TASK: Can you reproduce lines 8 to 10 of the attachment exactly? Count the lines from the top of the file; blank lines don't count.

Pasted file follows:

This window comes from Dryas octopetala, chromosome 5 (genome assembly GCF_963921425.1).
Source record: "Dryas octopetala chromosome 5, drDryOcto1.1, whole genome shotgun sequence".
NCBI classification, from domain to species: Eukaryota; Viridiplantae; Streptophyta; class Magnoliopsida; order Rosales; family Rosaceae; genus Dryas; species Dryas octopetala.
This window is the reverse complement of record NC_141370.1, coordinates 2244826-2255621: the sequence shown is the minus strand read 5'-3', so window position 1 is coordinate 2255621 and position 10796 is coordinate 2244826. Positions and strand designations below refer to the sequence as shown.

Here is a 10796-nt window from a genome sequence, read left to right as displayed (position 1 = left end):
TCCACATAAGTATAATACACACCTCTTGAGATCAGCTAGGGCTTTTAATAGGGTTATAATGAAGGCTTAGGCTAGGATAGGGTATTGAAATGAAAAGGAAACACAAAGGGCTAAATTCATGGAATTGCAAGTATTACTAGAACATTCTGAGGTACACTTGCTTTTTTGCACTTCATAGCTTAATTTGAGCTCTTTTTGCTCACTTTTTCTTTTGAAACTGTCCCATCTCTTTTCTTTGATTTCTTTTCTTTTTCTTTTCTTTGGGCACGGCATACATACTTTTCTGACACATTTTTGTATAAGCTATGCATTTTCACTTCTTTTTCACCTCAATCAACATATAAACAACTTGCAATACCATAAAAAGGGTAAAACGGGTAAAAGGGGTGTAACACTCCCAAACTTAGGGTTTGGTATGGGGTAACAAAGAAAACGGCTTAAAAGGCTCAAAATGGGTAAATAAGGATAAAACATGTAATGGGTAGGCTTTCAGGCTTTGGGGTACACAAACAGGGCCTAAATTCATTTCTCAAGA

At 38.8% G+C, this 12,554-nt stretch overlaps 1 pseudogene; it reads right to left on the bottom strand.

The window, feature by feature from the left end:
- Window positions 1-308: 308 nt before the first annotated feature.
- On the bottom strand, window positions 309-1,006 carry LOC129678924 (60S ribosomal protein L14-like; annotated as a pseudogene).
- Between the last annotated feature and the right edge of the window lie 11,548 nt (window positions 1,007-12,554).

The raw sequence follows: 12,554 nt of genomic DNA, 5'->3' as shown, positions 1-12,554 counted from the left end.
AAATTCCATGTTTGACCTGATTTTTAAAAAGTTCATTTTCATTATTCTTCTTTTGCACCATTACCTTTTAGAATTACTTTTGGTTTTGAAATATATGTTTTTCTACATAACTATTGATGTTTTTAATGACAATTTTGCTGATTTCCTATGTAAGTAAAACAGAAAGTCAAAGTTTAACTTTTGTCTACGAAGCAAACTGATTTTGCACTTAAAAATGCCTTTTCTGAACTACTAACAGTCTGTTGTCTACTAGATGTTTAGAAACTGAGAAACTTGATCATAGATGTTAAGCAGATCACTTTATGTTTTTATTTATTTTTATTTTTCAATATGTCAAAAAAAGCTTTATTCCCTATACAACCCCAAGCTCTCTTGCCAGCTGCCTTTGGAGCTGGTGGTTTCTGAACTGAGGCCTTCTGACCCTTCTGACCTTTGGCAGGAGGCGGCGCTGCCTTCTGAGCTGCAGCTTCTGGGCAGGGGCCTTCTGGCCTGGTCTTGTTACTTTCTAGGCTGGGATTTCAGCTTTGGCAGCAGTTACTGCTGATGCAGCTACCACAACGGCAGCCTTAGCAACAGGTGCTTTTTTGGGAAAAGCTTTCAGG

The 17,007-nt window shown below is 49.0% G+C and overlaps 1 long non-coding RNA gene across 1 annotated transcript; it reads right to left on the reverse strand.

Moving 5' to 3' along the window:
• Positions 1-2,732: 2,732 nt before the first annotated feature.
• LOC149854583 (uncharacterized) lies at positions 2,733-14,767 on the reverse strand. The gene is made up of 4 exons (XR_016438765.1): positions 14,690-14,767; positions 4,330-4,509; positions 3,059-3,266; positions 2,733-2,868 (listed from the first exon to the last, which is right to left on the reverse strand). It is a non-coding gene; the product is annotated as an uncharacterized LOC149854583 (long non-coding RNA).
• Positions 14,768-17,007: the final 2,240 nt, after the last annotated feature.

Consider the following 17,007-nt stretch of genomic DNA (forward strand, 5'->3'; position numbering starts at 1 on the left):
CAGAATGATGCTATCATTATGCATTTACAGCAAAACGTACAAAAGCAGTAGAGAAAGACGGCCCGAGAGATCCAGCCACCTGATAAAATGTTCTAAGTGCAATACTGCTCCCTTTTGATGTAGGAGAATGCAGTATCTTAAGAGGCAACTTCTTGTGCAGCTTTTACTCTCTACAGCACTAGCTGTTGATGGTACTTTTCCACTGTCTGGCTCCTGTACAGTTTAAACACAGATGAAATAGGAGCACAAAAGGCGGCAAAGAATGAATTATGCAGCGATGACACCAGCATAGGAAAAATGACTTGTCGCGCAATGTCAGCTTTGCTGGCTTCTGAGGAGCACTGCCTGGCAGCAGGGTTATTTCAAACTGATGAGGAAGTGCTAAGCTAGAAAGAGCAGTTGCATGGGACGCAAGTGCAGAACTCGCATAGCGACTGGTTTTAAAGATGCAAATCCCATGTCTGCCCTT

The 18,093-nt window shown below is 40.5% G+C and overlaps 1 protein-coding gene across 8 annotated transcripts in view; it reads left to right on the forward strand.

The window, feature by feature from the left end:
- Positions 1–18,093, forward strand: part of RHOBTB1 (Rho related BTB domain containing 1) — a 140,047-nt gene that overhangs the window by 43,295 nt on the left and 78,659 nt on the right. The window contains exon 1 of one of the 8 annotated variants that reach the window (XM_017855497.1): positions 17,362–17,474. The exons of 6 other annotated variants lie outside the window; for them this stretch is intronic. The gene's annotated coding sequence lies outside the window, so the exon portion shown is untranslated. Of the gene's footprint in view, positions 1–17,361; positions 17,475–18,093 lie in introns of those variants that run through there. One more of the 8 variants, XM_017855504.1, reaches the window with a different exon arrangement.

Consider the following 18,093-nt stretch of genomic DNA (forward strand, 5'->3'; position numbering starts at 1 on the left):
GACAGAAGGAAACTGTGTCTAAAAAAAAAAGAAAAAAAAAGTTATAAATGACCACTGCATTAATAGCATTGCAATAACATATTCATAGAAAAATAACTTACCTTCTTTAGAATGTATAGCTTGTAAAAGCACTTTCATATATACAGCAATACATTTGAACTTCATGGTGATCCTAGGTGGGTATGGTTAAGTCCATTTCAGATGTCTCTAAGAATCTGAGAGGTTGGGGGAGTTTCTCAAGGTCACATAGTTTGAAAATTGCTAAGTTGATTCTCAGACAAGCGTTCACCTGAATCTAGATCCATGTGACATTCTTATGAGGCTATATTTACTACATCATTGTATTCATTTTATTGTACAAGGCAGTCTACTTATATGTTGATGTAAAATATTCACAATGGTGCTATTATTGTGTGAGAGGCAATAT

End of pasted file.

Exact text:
The window, feature by feature from the left end:
- Window positions 1-308: 308 nt before the first annotated feature.
- On the bottom strand, window positions 309-1,006 carry LOC129678924 (60S ribosomal protein L14-like; annotated as a pseudogene).